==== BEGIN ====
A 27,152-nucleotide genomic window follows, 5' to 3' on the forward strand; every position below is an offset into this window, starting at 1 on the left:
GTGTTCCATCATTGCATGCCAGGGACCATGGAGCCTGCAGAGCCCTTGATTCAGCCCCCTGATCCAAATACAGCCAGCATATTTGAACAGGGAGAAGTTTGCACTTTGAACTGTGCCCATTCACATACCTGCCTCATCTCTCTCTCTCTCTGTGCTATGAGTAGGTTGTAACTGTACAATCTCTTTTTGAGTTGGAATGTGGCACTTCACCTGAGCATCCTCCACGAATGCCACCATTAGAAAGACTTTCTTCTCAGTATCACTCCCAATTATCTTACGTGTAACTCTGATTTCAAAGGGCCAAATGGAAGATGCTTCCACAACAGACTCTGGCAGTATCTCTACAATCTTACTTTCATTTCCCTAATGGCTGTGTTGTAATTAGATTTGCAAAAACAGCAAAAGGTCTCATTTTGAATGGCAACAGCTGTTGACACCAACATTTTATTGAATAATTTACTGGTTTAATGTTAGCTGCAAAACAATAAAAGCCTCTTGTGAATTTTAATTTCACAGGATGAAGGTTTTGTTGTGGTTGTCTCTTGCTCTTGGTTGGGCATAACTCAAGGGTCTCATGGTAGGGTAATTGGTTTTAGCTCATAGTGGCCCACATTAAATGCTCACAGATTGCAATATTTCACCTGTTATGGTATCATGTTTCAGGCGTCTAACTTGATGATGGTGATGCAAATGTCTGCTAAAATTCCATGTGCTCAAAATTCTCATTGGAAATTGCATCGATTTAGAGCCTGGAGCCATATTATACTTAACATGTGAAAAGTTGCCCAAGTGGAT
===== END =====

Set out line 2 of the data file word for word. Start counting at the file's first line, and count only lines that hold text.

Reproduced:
GTGTTCCATCATTGCATGCCAGGGACCATGGAGCCTGCAGAGCCCTTGATTCAGCCCCCTGATCCAAATACAGCCAGCATATTTGAACAGGGAGAAGTTTGCACTTTGAACTGTGCCCATTCACATACCTGCCTCATCTCTCTCTCTCTCTGTGCTATGAGTAGGTTGTAACTGTACAATCTCTTTTTGAGTTGGAATGTGGCACTTCACCTGAGCATCCTCCACGAATGCCACCATTAGAAAGACTTTCTTCTCAGTATCACTCCCAATTATCTTACGTGTAACTCTGATTTCAAAGGGCCAAATGGAAGATGCTTCCACAACAGACTCTGGCAGTATCTCTACAATCTTACTTTCATTTCCCTAATGGCTGTGTTGTAATTAGATTTGCAAAAACAGCAAAAGGTCTCATTTTGAATGGCAACAGCTGTTGACACCAACATTTTATTGAATAATTTACTGGTTTAATGTTAGCTGCAAAACAATAAAAGCCTCTTGTGAATTTTAATTTCACAGGATGAAGGTTTTGTTGTGGTTGTCTCTTGCTCTTGGTTGGGCATAACTCAAGGGTCTCATGGTAGGGTAATTGGTTTTAGCTCATAGTGGCCCACATTAAATGCTCACAGATTGCAATATTTCACCTGTTATGGTATCATGTTTCAGGCGTCTAACTTGATGATGGTGATGCAAATGTCTGCTAAAATTCCATGTGCTCAAAATTCTCATTGGAAATTGCATCGATTTAGAGCCTGGAGCCATATTATACTTAACATGTGAAAAGTTGCCCAAGTGGAT